Some people might turn their nose up at an onion and anchovy pie. But not the Italians! Lucky for us, Italian heritage isn’t a prerequisite for appreciating sweet, slow-cooked onions with salty anchovies and olives.
While Scalcione Di Cipolle is traditionally made with dense and crumbly pie dough, I prefer a flaky crust and have updated the recipe accordingly. Feel free to substitute your own pie dough recipe, or store-bought pie dough if you prefer.
Yield: 1 large pie (serves 6 for dinner) ○ Active Time: 45 minutes ○ Total Time: 2 hours
Equipment: 9-inch tart pan with removable bottom
Pie Dough Ingredients
1/2 cup cubed, chilled unsalted butter
1/2 cup cubed, chilled vegetable shortening
2 1/2 cups all-purpose flour
1 teaspoon salt
2 teaspoons sugar
1/4-1/2 cup cold water
1/4 cup butter
4 leeks (thoroughly rinsed and cut into 1/4 inch strips)
1 cooking onion (peeled, rinsed and cut into 1/4 inch strips)
1/4 teaspoon salt
3 tomatoes (rinsed and diced)
1/3 cup pitted black kalamata olives
Cube the butter and shortening and place them on a cutting board. Transfer the cutting board to the freezer to chill and wait 20 minutes. Clear a large work surface and place a large bowl on it. Sift flour into the bowl. Add salt and sugar; mix it in with your hands. Add the chilled butter and shortening to the flour and toss with your hands. Gently tip out the contents of the bowl onto your clean work surface. Flour a rolling pin and start rolling the cubes into the flour using the technique in this video. Gather up the dough and return it to the bowl. Add cold water starting with 1/4 cup. Gently bring the dough together with a spatula or your hands. If the dough won’t come together, continue adding cold water 1 tablespoon at a time, until the dough can be pressed into a disk without crumbling apart. (Too much water or heavy-handed kneading will produce a tough dough. The video link above is a great reference for this step). Once the dough has been formed, divide the dough and wrap both portions with plastic. Chill them in the refrigerator for a minimum of 1 hour, or overnight.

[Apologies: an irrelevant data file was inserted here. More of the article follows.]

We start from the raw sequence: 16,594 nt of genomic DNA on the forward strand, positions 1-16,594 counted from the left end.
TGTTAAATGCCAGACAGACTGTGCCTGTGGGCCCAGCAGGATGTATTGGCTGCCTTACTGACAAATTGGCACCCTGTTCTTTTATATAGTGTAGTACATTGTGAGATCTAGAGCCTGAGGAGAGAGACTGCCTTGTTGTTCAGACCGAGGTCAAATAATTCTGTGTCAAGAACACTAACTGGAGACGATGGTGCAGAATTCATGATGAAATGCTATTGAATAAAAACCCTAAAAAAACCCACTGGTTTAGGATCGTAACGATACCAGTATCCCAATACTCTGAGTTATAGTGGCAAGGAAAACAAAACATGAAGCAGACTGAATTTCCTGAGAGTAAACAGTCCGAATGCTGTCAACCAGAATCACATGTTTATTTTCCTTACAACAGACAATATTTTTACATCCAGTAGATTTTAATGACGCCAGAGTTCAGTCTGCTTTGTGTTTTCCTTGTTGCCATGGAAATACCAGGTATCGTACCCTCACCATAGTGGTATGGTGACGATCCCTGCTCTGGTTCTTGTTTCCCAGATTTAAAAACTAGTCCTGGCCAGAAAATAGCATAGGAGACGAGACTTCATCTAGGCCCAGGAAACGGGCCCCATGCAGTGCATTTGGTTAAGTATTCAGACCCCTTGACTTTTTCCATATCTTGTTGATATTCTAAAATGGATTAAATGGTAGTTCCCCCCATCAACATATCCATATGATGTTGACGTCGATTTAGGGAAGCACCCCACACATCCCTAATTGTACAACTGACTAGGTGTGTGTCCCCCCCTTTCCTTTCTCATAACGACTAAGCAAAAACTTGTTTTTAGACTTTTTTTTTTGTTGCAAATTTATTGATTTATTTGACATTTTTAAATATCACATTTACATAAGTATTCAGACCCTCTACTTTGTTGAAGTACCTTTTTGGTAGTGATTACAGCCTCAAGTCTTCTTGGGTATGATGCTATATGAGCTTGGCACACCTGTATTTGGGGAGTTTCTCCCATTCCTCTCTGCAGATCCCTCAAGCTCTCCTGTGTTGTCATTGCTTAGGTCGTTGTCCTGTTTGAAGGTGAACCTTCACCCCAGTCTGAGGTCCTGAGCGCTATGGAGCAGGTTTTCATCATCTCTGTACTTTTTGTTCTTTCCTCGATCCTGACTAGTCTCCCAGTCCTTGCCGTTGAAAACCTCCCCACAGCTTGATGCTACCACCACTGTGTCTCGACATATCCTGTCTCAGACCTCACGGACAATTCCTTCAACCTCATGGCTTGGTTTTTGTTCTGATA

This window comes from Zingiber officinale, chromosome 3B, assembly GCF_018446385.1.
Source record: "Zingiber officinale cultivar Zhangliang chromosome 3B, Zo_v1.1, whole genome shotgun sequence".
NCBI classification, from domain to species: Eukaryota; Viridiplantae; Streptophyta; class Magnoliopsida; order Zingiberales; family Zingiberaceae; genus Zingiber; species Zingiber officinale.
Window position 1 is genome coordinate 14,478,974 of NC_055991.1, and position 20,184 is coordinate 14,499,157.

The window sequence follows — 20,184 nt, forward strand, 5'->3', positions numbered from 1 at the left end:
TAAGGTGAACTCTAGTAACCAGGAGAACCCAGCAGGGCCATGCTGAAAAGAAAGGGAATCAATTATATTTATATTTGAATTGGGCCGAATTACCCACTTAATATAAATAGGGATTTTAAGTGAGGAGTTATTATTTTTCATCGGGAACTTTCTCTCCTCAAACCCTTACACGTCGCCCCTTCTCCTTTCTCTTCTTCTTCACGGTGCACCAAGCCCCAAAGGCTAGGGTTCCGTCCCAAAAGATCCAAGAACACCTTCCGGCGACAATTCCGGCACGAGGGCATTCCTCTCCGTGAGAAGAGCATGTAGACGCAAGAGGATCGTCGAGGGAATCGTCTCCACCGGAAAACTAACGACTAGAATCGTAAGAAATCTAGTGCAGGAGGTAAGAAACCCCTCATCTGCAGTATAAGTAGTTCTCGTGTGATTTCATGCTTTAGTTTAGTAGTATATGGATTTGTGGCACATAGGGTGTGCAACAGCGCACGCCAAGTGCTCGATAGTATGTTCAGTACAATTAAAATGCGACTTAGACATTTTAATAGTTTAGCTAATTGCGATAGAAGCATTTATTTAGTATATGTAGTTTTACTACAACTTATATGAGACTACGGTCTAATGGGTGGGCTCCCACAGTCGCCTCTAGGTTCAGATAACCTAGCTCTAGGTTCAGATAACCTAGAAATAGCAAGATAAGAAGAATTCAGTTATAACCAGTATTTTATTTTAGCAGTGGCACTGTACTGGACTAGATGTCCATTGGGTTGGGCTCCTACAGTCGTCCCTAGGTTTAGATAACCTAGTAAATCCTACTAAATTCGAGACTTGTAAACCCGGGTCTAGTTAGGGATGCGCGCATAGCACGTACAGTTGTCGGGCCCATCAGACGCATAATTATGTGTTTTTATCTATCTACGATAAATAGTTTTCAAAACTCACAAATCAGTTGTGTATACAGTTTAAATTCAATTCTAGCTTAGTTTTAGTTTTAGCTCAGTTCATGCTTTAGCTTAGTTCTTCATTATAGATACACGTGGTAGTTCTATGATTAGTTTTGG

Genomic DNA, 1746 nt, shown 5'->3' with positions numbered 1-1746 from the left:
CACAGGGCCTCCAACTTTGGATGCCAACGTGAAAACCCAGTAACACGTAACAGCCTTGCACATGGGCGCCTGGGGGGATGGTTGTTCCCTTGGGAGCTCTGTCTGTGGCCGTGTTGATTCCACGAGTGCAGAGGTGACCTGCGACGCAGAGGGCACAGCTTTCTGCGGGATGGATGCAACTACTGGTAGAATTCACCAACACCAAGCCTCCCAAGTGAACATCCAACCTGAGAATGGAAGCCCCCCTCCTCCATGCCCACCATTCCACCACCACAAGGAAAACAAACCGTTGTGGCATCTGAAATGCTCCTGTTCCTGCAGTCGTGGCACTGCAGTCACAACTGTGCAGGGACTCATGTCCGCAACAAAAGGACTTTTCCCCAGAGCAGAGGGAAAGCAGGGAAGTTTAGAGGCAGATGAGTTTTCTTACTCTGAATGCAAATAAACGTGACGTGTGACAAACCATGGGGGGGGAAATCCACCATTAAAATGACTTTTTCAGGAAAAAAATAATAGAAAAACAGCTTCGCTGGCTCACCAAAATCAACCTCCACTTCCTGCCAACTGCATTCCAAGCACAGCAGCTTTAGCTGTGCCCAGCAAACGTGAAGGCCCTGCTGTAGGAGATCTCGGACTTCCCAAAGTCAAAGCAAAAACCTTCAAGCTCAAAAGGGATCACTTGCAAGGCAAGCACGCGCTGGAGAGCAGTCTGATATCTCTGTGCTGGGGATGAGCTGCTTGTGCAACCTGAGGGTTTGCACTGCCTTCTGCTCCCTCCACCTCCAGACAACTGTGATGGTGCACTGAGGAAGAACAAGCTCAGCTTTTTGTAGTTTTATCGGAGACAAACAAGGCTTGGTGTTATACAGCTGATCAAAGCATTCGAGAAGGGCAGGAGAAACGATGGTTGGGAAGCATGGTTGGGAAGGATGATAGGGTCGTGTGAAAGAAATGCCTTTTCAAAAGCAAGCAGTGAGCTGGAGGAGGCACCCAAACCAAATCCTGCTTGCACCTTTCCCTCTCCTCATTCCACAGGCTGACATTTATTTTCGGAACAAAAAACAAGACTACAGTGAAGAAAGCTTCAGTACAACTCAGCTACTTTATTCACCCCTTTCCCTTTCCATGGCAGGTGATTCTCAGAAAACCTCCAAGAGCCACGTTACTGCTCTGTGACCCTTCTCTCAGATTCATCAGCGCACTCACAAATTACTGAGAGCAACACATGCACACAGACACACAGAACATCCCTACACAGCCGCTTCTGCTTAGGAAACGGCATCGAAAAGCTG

After you’ve made the pie dough and chilled both portions, it’s time to roll them out. On a lightly floured surface, roll out the first portion of pie dough. Lay the pie dough over the tart pan and gently press it into place. Do not prick the dough with a fork. Ensure it comes all the way up the sides of the pie pan. Any pie dough that goes up and over the sides can be trimmed away. Roll out the second portion of chilled pie dough so you have a round large enough to cover the tart pan. Lay the round on a parchment-lined baking sheet. Place both the pie pan and baking sheet in the freezer so both doughs can chill and firm up.
In a large pot, melt butter over medium-low heat. Add leeks and onions and 1/4 tsp salt. Cook until leeks and onions are translucent and have reduced in volume. Stir periodically to ensure even cooking. Add tomatoes. Stir and continue to cook down. Remove from heat when almost all the liquid has cooked off. Strain the leek and onion filling over a bowl to collect excess liquid. Transfer both the straining mixture and collecting bowl to a fridge to cool down.
Pre-heat the oven to 375F (365F convection). Remove the pie dough-lined tart pan and the round of pie dough from the freezer. Remove the onion mixture from the fridge and discard the strained liquid. (At this point, I like to taste the onion mixture and assess how salty it is. Try a mouthful with a small piece each of anchovy and olive; this is how the finished pie filling will taste. Is the balance right? If you need to add more salt to the onion mix, now is the time). Spoon the onion mix into the dough-lined tart pan. Top the onion mixture with pieces of anchovies and olives to ensure every slice of pie contains every ingredient (see photo of filled pie). Brush the exposed rim of dough around the lip of the tart pan with water to help seal the top and bottom cruts. Lay the round of pie dough on top of the onion mix and seal both doughs together by pressing them with your fingers. Trim off the excess dough. Cut slits into the top layer of dough to ensure steam can escape during cooking.
Transfer the tart pan to the centre of your preheated oven and bake for 45-60 minutes. If the crust browns too quickly, cover it loosely with aluminum foil and continue to bake. Check after 45 minutes. Tart pans generally have a removable base, so make sure you grip the sides of the pan, not the base, when removing it from the oven. For added stability when removing the tart pan from the oven, slide it onto a cookie sheet first.
When checking for doneness, check to see if the crust has browned nicely on the sides (they will pull away from the pan). Generally speaking, our instinct is to pull pies from the oven too early. As this recipe does not call for a blind bake of the bottom layer of pie dough, I find it best to leave the pie in for 5-10 minutes longer than I think it needs – to ensure the bottom is fully baked.
When the pie is done, remove it from the oven and allow it to cool for 10 minutes before serving. It tastes even better the next day. Refrigerate if you are not serving it the same day.